There were days I cried along Jonathan’s Way, because I felt all alone traveling his way. I knew from the look in his face that he really didn’t know what was wrong with him either. It was that look more than anything that helped me to keep a good grip on my emotions each and every day. It was only once he got on the school bus or I got him to class that I cried, just to release the tension in me.
We attend church regularly. When Jonathan was 2-1/2 years old, I was sitting in service with him next to me. I didn’t have any problems with him at church as far as bad behavior. But one day I noticed he was afraid. So, I picked him up and held him in my arms. I tried to put him down once and he clung to me tighter. I started having a hard time breathing, his arms were tightening around my neck and his head was buried in the side of my neck as if he were hiding from something. I finally got his arms from around my neck and sat him on the pew next to me. He jumped off the pew and crawled under it. I kept telling him to get up and tried to pull him from under the pew. It was almost an impossible feat. I finally did get him up and took him by the hand and drug him out of the sanctuary into the hallway and finally into the church nursery. It would be 3-1/2 years later before he sat in the sanctuary again. He was 2-1/2 years old when I took him out of the sanctuary. He was 6 years old when he returned to it or should I say when we returned to it.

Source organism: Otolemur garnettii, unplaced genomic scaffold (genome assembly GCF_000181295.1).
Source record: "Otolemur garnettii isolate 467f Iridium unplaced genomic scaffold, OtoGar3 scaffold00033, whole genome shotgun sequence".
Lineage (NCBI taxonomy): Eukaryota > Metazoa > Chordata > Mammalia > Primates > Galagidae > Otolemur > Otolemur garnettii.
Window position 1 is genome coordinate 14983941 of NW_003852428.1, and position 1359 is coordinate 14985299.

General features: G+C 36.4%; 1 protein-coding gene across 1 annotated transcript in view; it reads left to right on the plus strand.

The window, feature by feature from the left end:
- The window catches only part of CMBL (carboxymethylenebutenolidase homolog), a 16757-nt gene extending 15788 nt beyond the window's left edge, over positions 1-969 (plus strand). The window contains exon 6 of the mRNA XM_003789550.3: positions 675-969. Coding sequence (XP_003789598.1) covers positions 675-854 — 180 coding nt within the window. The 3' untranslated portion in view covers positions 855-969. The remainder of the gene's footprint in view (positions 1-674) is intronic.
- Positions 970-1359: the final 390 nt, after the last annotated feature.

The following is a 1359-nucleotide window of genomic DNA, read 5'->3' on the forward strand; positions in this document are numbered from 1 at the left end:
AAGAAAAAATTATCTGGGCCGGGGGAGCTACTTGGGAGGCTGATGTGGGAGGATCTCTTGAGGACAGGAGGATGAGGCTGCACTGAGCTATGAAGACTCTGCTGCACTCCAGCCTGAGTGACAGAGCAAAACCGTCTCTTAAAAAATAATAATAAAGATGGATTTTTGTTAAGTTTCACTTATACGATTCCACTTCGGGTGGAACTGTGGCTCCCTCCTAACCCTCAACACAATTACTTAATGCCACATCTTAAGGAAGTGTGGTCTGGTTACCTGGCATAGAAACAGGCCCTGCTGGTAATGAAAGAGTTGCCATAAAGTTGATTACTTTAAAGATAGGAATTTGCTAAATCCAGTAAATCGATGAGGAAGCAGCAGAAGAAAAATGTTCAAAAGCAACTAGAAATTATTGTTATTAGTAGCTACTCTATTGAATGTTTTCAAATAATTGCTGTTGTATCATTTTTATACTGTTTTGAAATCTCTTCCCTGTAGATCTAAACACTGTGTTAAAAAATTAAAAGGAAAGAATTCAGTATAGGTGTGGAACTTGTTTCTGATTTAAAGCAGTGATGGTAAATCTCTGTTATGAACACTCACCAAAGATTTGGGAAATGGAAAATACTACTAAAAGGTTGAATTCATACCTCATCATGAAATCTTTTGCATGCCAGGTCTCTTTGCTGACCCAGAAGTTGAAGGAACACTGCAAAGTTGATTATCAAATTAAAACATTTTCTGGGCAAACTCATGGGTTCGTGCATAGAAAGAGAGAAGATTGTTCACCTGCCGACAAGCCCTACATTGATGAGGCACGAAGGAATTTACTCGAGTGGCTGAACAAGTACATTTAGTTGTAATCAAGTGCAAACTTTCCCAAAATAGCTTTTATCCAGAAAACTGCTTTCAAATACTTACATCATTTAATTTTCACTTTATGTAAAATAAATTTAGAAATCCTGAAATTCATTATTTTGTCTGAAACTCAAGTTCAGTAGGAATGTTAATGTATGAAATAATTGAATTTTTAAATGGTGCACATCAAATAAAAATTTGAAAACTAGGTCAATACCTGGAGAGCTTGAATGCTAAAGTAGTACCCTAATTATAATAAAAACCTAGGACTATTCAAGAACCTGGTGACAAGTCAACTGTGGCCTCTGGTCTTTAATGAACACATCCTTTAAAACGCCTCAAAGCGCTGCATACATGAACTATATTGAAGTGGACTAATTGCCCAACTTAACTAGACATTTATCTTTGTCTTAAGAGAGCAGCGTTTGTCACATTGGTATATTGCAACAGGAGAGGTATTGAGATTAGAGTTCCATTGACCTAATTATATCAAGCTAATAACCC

I went through a lot of emotions in that 3 1/2 year period. I found out that he was afraid of the ceiling fans in the church sanctuary. It was so bad that my husband and I had to bring him in the church from the back door and take him straight to the nursery. I thought his pediatrician or his neurologist could give me some medicine and take away that fear. Both of them looked at me at separate appointments and said, “Mom, you just have to wait him out. He has to process it and there is no set time for that.” It proved to be a lonely time for me traveling Jonathan’s way during those years. I felt stuck and that I’d never be able to attend service regularly again. On the Sundays when we had our Communion services they had to bring my sacraments into the nursery for me to partake. My husband, a minister at our church, was always up in the pulpit with the pastor and other associate ministers while I was stuck in the nursery with Jonathan and other kids, babysitting, playing with, reading to, and talking to all the little munchkins. I confess that I was angry with him, too. I cried a lot during that time, wondering when it would all end.